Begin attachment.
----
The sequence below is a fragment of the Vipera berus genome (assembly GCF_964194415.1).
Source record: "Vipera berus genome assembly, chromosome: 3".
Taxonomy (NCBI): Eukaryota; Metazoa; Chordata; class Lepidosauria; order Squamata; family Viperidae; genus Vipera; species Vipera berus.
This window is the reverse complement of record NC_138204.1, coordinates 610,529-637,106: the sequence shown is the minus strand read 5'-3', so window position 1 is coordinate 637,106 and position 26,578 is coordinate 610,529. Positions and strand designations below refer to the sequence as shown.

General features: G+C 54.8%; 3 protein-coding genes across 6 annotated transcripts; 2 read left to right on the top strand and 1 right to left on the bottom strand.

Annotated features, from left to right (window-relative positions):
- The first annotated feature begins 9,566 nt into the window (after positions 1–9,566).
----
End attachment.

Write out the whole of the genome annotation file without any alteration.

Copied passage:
The sequence below is a fragment of the Vipera berus genome (assembly GCF_964194415.1).
Source record: "Vipera berus genome assembly, chromosome: 3".
Taxonomy (NCBI): Eukaryota; Metazoa; Chordata; class Lepidosauria; order Squamata; family Viperidae; genus Vipera; species Vipera berus.
This window is the reverse complement of record NC_138204.1, coordinates 610,529-637,106: the sequence shown is the minus strand read 5'-3', so window position 1 is coordinate 637,106 and position 26,578 is coordinate 610,529. Positions and strand designations below refer to the sequence as shown.

General features: G+C 54.8%; 3 protein-coding genes across 6 annotated transcripts; 2 read left to right on the top strand and 1 right to left on the bottom strand.

Annotated features, from left to right (window-relative positions):
- The first annotated feature begins 9,566 nt into the window (after positions 1–9,566).